The Obesity Paradox: Overfed But Undernourished
There was a time when corpulence was a sign of wealth and luxury. But in modern day Western countries, quite the opposite is true. In fact, a recent study found that fully one third of homeless people living in Boston are obese. “This study suggests that obesity may be the new malnutrition of the homeless in the United States,” wrote the researchers, led by Harvard Medical School student Katherine Koh, whose study is forthcoming in the Journal of Urban Health.
And it’s not just the U.S. that is reporting these kinds of findings, a New Zealand study of preschoolers found that 82 percent did not get enough dietary fiber and 68 percent did not have enough long-chain polyunsaturated fatty acids, which are found in fish and nuts. Despite these nutritional deficiencies, the researchers also found that fully one-third of preschoolers are overweight or obese.
These findings highlight an interesting contradiction—obesity correlates with malnourishment. Research indicates that lack of proper nutrition—even when people over consume calories—is at the root of obesity. Part of the reason this seems contradictory is because nutrition science has long held that all calories are created equal and that with the right amount of caloric intake, it would be difficult to also be malnourished. Coincidentally, this is also what the food industry would have us believe. In a recent interview in USAToday, Katie Bayne, president and general manager at Coca-Cola said in response to Mayor Michael Bloomberg’s proposed ban on large size sugary drinks, “A calorie is a calorie. What our drinks offer is hydration. That’s essential to the human body. We offer great taste and benefits whether it’s an uplift or carbohydrates or energy. We don’t believe in empty calories. We believe in hydration.”
I asked senior research scientist at MIT and author of several papers on the subject, Stephanie Seneff, for a response to Bayne’s comments. “I hate this calorie is a calorie message,” Seneff said in a telephone interview. “It’s completely wrong. When you eat a high carbohydrate diet, especially a processed foods diet, you’re getting way too much fuel compared to all those other things you need. And this imbalance is what leads to the obesity profile.”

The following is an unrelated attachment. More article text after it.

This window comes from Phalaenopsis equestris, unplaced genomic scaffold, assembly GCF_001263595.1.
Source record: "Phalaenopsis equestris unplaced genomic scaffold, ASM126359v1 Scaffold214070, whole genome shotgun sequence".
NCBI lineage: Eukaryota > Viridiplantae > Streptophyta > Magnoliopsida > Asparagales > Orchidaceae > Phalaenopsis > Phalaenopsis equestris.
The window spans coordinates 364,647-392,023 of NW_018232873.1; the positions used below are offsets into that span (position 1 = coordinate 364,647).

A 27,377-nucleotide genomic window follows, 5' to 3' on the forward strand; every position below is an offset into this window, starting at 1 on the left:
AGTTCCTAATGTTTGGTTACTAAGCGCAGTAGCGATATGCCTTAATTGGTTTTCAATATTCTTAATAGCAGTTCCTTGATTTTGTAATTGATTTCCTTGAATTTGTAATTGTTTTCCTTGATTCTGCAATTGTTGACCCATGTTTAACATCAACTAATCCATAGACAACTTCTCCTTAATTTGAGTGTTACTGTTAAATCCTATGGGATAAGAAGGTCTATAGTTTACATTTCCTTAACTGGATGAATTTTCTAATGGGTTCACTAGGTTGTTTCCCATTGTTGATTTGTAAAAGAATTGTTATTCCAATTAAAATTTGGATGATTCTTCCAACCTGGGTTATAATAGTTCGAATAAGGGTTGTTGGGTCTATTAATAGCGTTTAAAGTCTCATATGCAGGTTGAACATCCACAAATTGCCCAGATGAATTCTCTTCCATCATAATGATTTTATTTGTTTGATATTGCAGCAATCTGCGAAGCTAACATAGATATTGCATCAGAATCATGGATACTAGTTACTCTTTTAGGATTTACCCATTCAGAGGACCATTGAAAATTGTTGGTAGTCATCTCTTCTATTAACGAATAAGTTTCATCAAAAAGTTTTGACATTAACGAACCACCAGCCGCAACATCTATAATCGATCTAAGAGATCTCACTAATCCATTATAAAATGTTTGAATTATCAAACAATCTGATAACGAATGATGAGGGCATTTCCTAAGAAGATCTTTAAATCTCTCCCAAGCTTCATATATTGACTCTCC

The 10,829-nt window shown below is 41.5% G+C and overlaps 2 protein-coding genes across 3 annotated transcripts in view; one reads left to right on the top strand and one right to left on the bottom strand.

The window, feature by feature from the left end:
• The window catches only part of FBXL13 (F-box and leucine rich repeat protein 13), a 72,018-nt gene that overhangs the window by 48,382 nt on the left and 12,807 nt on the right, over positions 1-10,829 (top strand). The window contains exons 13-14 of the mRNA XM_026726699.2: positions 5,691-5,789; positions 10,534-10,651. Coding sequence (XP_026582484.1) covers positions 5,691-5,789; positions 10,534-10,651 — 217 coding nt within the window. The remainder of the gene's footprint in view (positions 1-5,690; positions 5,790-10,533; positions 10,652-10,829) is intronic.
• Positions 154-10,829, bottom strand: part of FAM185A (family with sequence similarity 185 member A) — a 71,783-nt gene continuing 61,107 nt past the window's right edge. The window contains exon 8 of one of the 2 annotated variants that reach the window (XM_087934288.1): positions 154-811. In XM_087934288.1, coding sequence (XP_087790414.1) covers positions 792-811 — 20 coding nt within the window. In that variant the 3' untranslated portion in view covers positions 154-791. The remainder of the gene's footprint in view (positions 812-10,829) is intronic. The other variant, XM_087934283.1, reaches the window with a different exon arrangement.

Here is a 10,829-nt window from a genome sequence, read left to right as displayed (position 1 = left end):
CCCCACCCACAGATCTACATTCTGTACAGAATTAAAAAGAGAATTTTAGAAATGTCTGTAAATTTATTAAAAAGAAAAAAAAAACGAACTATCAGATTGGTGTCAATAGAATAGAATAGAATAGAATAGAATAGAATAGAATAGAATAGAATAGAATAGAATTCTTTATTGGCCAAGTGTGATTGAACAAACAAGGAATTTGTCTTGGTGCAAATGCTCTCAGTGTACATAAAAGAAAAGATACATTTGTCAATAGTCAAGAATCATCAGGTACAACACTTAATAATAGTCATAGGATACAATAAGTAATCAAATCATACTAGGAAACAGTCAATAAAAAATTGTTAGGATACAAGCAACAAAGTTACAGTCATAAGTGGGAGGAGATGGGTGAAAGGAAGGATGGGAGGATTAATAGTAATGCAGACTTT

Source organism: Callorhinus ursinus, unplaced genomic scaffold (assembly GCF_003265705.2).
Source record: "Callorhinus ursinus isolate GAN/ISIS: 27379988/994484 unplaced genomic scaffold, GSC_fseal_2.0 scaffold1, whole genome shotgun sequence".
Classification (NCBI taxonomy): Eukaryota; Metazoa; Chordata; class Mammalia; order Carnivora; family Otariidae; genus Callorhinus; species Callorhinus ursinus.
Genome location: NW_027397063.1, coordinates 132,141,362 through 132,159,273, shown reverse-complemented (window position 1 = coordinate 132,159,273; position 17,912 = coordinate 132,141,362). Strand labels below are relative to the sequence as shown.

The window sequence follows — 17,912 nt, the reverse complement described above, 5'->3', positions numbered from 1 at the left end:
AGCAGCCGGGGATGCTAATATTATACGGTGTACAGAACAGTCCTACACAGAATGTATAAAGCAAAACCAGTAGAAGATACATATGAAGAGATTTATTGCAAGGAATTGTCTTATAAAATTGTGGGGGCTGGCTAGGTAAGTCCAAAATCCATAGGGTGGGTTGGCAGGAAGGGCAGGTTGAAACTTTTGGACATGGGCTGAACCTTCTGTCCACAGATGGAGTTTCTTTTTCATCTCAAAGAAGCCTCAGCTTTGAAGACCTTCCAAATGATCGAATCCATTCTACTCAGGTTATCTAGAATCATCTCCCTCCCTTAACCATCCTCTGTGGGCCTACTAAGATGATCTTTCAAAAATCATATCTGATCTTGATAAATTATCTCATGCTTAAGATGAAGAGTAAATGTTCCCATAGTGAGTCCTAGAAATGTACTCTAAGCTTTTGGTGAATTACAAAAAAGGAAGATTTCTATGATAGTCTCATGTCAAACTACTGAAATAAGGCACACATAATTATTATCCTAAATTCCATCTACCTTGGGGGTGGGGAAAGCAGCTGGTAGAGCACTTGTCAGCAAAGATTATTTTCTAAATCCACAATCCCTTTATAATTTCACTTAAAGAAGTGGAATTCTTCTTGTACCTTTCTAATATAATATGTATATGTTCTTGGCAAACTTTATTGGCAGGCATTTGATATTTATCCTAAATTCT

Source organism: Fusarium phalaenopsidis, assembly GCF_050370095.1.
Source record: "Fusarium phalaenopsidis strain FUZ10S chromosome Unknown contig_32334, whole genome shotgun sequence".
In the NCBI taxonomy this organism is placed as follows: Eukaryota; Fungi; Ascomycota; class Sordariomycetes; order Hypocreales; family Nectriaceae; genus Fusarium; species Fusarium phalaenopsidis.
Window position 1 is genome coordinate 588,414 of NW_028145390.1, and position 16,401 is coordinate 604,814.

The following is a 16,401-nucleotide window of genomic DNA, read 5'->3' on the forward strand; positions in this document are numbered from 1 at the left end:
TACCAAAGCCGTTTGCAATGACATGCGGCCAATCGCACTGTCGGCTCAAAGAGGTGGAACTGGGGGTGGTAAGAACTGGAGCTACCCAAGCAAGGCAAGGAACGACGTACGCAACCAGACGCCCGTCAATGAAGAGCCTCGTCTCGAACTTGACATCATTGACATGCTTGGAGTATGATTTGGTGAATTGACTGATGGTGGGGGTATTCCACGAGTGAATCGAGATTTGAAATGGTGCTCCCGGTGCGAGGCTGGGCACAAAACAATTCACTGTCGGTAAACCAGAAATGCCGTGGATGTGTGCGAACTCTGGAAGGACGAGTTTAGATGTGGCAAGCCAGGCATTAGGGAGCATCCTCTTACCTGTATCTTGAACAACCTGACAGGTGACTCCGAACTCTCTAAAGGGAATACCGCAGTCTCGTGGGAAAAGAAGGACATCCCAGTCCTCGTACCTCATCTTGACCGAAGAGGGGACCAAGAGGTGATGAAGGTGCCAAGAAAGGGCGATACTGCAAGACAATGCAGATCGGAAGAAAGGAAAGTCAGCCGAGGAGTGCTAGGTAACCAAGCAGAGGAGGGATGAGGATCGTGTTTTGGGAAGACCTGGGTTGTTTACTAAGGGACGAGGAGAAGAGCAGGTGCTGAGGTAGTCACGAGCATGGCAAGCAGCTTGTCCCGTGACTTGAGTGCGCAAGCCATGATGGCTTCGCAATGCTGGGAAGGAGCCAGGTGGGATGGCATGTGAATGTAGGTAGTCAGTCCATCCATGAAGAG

For comparison’s sake, eight ounces of milk provides about 150 calories, along with calcium, magnesium, vitamins A and D, protein, fatty acids, and many other nutrients (largely dependent on what the cows ate and the quality of the milk with organic and grass-fed being the most nutritious). An eight-ounce can of Coke with 100 calories provides virtually no nutrients (the label reads: Not a significant source of fat calories, saturated fat, trans fat, cholesterol, fiber, vitamin A, vitamin C, calcium and iron) but it does contain 27 grams of sugar in the form of high fructose corn syrup (HFCS).
Seneff said that she blames the soda industry in particular because this is where children are consuming large amounts of sugar. “If we did just one simple thing and had school children switch from drinking Coke to drinking whole milk this would have a huge difference,” she said.
Unfortunately, this will never be simple in part because the American Beverage Association lobbies hard to prevent any type of regulation for soda or for marketing it to children. In addition, the USDA’s MyPlate recommends low-fat and fat-free milks, which is what’s served in school cafeterias across the country. Seneff emphasized the importance of whole milk versus low-fat and fat-free milk because she believes the emphasis on low-fat foods in the American diet is largely responsible for our obesity epidemic, among other illnesses. “Children in particular need the fat desperately to develop their brains,” she said. “And this is why we have ADHD and autism. I think these problems are very much a consequence of our obsession with a low fat diet.”